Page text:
Tuesday, May 29, 2012

JP Morgan and The Whale

The ongoing saga about J.P. Morgan’s multi-billion trading loss involving the “London whale” reminds me of a timeless story – the parable of Jonah and another whale in about 750 B.C.

As the legend goes, Jonah found it difficult to convince people to live the virtuous life, despite being held up as an example.  To pay for his failure, he was tossed out of his boat one day and was swallowed by a whale. After spending three days in the belly of the beast, he repented and promised to try again. The whale then spit him out.

J.P. Morgan’s trading blunder involved a different kind of whale – the so-called London whale. Since then, the London whale’s mammoth trading loss has engulfed an institution previously thought to be exemplary in risk management. The fallout has reignited the debate about proprietary trading, the Volcker Rule and too-big-to-fail.

The modern and ancient storylines are similar, but it’s an open question how J.P. Morgan will re-emerge from the whale.

Were they lucky or good?

Post-crisis, J.P. Morgan found it difficult to live by the Dimon Principle, which is supposed to guard against stupidity born of hubris.

The Dimon Principle and advanced risk management techniques, such as value at risk (VaR), were a key reason J.P. Morgan was one of the most successful in protecting assets during the financial crisis. Unlike the reputation of other bankers, Jamie Dimon’s grew in stature after the crisis because the bank appeared to manage risk so well.

VaR was a core of the bank’s risk management strategy. This technique was supposed to help the bank quantify risk.  In the end, it didn’t work.  The VaR reported to Mr. Dimon showed the trade made by the London whale had a VaR of less than $100 million, not the reported loss of $2 billion that could possibly grow to over $5 billion.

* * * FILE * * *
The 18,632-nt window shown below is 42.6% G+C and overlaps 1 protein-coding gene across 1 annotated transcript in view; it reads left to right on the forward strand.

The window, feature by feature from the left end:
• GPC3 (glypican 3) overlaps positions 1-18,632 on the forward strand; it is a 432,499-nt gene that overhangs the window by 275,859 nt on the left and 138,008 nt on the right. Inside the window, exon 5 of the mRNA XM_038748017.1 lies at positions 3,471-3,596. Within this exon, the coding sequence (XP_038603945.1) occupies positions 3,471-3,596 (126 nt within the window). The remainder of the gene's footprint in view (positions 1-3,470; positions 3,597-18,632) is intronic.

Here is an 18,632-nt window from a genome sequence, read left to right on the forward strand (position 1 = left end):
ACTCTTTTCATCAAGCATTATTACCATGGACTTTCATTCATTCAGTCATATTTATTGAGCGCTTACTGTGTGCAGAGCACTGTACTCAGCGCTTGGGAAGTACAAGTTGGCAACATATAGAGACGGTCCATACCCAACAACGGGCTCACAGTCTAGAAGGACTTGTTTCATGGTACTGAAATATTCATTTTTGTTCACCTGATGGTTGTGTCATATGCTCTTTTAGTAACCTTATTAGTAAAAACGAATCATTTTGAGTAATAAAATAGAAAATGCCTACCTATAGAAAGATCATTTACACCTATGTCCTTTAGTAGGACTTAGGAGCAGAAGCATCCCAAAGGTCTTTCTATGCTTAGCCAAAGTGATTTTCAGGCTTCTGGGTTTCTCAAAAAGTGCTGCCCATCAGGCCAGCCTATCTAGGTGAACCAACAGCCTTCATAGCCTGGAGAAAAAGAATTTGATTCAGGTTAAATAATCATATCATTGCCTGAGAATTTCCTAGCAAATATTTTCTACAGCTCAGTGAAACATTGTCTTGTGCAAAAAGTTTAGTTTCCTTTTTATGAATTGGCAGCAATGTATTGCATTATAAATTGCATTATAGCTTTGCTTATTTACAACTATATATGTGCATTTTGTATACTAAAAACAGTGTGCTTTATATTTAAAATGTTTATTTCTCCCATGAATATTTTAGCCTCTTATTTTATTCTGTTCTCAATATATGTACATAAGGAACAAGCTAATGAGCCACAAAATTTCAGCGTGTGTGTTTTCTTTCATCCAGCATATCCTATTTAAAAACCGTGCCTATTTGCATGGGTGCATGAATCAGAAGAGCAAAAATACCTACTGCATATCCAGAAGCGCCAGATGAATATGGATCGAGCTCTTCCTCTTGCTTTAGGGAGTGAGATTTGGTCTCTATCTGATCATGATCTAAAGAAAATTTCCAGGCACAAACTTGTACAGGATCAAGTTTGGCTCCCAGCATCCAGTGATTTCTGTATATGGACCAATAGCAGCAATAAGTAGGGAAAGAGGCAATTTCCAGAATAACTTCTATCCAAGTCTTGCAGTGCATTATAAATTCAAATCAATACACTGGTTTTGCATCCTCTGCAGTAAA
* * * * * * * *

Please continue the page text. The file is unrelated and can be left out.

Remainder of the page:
This is not the first time risk management models have failed Wall Street.  The subprime mortgage debacle that triggered the financial crisis is a recent example of a sophisticated model that faltered badly. Mortgage lenders, aided by investment banks and ratings agencies, believed they had cracked the code and were able to properly measure the risk in lending to people previously considered too dodgy for a home loan. We know what happed next.

Is Redemption Next?

To redeem itself, J.P. Morgan has admirably tried to make amends.

Mr. Dimon has owned up to the problem and has admitted that avoidable mistakes were made. He held a conference call to discuss the loss, went on Sunday talk shows, and will testify before Congress.  Those responsible for the loss have resigned or been fired.

The real question is whether J.P. Morgan will renounce proprietary trading – the root cause of the problem.

It’s quite possible it won’t.

There is too much money to be made in proprietary trading. J.P. Morgan, like the rest of Wall Street, relies on “prop trading” to produce huge profits. In fact, big financial institutions still have as strong an incentive as ever to take the unrepentant risk to make up for falling earnings.

Given the pressure to deliver results, it will be interesting to see how J.P. Morgan responds. Until it figures out what to do, the bank will remain trapped inside the whale.

Sunday, May 27, 2012

Do You Just Love Me For My $?

Large Wall Street firms have tossed independent advisors yet another great opportunity.  Recently, management at many of the wirehouses informed their financial advisors that they wouldn’t get paid on accounts with a balance of less than $250,000. These clients are being shipped off to a call center because, in so many words, they can’t be profitably serviced by a “full service” financial advisor.  This decision is a frank admission that the cost structure at big firms is still too high. Large firms in the Dodd-Frank era are feeling the squeeze. The result is predictable: Wall Street again put self-preservation ahead of advisors and clients.  Is that any way to treat people, let alone someone who may become a worthy client one day? The opposite is also true: Aren’t these big firms really saying that if you have enough money, we will love you?

Short-Term Thinking
This bloodless view of the world is not particularly nice, nor is it necessarily good business practice.